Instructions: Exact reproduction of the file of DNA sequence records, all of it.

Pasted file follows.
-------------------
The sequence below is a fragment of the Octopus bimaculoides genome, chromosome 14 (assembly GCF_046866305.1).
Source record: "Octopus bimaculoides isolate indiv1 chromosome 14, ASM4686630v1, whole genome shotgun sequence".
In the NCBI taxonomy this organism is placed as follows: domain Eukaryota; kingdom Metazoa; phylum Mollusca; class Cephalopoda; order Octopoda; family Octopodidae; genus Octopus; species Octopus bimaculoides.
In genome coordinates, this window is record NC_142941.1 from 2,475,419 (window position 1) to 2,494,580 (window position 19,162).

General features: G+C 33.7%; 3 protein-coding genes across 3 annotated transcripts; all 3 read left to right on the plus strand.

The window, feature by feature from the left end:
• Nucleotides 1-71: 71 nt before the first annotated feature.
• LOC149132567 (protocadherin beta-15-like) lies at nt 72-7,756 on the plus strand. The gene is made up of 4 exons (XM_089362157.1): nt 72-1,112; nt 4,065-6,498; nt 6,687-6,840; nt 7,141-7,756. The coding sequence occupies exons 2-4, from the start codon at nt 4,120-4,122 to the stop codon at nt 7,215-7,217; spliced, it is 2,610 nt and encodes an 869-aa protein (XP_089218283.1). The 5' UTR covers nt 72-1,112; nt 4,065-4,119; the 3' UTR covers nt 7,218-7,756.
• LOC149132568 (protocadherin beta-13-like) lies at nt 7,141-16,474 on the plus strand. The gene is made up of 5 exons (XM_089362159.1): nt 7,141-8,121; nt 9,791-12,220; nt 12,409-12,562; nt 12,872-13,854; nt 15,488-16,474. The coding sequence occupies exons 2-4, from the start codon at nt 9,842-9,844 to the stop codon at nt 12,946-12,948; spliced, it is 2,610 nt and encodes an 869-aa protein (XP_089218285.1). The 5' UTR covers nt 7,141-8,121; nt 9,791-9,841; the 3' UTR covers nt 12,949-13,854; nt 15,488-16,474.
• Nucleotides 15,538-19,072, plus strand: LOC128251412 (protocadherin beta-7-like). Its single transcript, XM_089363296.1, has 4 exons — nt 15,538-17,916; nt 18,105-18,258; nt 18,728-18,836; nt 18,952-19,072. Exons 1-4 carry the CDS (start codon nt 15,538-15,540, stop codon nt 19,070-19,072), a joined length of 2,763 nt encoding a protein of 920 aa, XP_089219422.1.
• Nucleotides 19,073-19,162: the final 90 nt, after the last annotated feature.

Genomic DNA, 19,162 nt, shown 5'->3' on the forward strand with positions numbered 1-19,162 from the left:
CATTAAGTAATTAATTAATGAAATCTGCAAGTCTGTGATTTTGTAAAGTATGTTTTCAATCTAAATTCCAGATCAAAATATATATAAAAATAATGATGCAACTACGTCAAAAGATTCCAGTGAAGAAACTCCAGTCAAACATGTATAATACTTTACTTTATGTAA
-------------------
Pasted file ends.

The sequence below is a fragment of the Octopus bimaculoides genome, chromosome 14 (assembly GCF_046866305.1).
Source record: "Octopus bimaculoides isolate indiv1 chromosome 14, ASM4686630v1, whole genome shotgun sequence".
In the NCBI taxonomy this organism is placed as follows: domain Eukaryota; kingdom Metazoa; phylum Mollusca; class Cephalopoda; order Octopoda; family Octopodidae; genus Octopus; species Octopus bimaculoides.
In genome coordinates, this window is record NC_142941.1 from 2,475,419 (window position 1) to 2,494,580 (window position 19,162).

General features: G+C 33.7%; 3 protein-coding genes across 3 annotated transcripts; all 3 read left to right on the plus strand.

The window, feature by feature from the left end:
• Nucleotides 1-71: 71 nt before the first annotated feature.
• LOC149132567 (protocadherin beta-15-like) lies at nt 72-7,756 on the plus strand. The gene is made up of 4 exons (XM_089362157.1): nt 72-1,112; nt 4,065-6,498; nt 6,687-6,840; nt 7,141-7,756. The coding sequence occupies exons 2-4, from the start codon at nt 4,120-4,122 to the stop codon at nt 7,215-7,217; spliced, it is 2,610 nt and encodes an 869-aa protein (XP_089218283.1). The 5' UTR covers nt 72-1,112; nt 4,065-4,119; the 3' UTR covers nt 7,218-7,756.
• LOC149132568 (protocadherin beta-13-like) lies at nt 7,141-16,474 on the plus strand. The gene is made up of 5 exons (XM_089362159.1): nt 7,141-8,121; nt 9,791-12,220; nt 12,409-12,562; nt 12,872-13,854; nt 15,488-16,474. The coding sequence occupies exons 2-4, from the start codon at nt 9,842-9,844 to the stop codon at nt 12,946-12,948; spliced, it is 2,610 nt and encodes an 869-aa protein (XP_089218285.1). The 5' UTR covers nt 7,141-8,121; nt 9,791-9,841; the 3' UTR covers nt 12,949-13,854; nt 15,488-16,474.
• Nucleotides 15,538-19,072, plus strand: LOC128251412 (protocadherin beta-7-like). Its single transcript, XM_089363296.1, has 4 exons — nt 15,538-17,916; nt 18,105-18,258; nt 18,728-18,836; nt 18,952-19,072. Exons 1-4 carry the CDS (start codon nt 15,538-15,540, stop codon nt 19,070-19,072), a joined length of 2,763 nt encoding a protein of 920 aa, XP_089219422.1.
• Nucleotides 19,073-19,162: the final 90 nt, after the last annotated feature.

Genomic DNA, 19,162 nt, shown 5'->3' on the forward strand with positions numbered 1-19,162 from the left:
CATTAAGTAATTAATTAATGAAATCTGCAAGTCTGTGATTTTGTAAAGTATGTTTTCAATCTAAATTCCAGATCAAAATATATATAAAAATAATGATGCAACTACGTCAAAAGATTCCAGTGAAGAAACTCCAGTCAAACATGTATAATACTTTACTTTATGTAA